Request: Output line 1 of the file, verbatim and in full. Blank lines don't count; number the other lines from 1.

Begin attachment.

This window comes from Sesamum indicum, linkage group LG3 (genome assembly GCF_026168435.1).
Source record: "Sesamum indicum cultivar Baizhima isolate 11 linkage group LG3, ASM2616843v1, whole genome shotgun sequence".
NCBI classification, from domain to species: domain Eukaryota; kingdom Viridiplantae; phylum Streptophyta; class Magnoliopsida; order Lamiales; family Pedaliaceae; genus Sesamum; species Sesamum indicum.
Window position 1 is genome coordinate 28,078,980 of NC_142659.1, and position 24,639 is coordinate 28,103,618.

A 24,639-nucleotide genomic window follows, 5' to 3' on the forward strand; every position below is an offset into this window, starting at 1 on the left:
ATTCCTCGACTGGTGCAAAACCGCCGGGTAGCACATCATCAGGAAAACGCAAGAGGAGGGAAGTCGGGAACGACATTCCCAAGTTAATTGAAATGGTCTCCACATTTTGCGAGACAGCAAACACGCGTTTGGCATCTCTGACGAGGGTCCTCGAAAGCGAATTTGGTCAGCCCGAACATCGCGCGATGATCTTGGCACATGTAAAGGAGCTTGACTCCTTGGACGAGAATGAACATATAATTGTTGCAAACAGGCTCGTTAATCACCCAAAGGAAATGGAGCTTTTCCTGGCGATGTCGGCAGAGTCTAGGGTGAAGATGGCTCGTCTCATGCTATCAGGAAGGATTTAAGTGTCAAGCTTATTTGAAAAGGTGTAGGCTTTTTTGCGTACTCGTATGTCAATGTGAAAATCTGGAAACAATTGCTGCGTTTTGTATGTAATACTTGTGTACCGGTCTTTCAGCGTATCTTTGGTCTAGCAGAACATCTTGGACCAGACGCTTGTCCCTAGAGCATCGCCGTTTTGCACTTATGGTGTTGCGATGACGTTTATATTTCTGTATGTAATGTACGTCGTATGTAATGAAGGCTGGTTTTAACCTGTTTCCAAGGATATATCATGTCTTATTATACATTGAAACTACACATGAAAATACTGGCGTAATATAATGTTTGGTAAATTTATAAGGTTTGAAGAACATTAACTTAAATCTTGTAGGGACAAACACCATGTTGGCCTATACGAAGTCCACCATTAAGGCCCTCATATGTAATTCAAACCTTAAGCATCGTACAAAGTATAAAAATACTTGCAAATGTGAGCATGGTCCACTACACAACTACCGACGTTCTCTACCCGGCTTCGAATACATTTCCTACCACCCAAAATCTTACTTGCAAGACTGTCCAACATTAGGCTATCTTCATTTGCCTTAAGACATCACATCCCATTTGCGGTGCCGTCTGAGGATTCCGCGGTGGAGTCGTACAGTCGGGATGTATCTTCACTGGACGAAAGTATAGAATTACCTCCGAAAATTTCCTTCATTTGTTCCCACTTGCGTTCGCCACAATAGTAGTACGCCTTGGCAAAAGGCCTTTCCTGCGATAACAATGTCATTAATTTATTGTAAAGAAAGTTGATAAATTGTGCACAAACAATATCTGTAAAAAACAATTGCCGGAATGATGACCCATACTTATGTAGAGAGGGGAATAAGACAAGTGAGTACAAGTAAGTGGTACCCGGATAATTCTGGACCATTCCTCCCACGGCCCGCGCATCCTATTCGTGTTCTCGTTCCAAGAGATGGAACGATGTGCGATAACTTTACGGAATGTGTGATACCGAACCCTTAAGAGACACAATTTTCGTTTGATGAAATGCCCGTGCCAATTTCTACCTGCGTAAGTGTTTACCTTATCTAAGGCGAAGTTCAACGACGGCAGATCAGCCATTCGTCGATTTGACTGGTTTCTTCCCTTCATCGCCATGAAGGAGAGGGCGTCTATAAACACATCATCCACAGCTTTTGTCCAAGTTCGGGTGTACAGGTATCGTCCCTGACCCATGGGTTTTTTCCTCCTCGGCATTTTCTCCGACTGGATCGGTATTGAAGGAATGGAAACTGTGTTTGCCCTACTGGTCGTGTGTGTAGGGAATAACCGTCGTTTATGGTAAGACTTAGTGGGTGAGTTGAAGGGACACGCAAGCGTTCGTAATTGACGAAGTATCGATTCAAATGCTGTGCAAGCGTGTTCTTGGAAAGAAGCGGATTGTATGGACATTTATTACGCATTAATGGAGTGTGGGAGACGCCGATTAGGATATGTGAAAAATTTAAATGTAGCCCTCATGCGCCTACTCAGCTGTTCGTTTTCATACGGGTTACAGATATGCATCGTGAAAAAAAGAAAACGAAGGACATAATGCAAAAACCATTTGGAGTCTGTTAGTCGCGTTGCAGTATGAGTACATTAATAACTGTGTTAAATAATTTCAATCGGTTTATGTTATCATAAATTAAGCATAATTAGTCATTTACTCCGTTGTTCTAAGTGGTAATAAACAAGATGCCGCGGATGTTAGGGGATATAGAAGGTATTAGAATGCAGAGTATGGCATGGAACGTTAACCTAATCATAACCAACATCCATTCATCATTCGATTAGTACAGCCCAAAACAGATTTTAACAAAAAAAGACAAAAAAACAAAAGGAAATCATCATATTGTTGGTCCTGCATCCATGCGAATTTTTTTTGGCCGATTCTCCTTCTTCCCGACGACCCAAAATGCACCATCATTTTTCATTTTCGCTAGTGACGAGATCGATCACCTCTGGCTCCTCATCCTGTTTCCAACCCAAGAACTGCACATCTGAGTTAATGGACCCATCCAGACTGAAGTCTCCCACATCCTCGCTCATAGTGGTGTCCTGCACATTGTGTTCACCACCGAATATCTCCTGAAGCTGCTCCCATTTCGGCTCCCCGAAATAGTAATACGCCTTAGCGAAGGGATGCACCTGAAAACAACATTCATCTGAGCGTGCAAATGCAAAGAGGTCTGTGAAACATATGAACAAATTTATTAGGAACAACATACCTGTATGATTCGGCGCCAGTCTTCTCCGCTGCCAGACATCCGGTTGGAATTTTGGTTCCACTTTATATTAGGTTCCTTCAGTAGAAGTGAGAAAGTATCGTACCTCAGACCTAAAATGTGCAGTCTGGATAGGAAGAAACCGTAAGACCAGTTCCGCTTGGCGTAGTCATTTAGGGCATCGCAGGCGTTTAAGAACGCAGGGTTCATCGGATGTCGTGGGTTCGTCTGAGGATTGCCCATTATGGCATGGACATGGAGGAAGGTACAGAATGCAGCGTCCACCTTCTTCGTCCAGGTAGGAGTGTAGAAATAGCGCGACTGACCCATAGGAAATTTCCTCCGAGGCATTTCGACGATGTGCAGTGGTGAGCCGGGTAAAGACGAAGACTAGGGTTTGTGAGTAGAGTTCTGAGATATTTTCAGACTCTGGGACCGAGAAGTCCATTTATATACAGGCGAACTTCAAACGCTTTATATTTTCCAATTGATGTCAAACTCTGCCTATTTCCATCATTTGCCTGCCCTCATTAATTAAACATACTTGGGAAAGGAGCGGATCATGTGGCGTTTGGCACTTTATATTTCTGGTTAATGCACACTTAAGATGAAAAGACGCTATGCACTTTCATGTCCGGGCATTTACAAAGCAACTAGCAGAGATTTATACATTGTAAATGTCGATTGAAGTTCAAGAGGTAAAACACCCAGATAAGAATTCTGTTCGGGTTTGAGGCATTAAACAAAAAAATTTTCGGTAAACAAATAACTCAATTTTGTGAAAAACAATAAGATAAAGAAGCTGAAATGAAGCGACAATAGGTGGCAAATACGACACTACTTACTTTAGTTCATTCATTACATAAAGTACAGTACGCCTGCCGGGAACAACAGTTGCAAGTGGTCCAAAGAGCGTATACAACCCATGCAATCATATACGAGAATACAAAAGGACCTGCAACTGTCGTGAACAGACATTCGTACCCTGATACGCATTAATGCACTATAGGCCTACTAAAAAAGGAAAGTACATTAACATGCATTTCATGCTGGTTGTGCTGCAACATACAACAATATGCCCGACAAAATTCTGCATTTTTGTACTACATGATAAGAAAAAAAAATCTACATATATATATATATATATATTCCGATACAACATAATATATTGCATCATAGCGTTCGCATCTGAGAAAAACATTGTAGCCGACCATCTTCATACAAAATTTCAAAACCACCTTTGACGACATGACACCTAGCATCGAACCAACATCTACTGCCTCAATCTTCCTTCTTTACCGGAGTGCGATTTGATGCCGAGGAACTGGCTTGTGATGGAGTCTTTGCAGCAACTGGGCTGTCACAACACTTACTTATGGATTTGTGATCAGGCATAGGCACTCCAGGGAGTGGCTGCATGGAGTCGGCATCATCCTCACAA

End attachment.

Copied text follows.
This window comes from Sesamum indicum, linkage group LG3 (genome assembly GCF_026168435.1).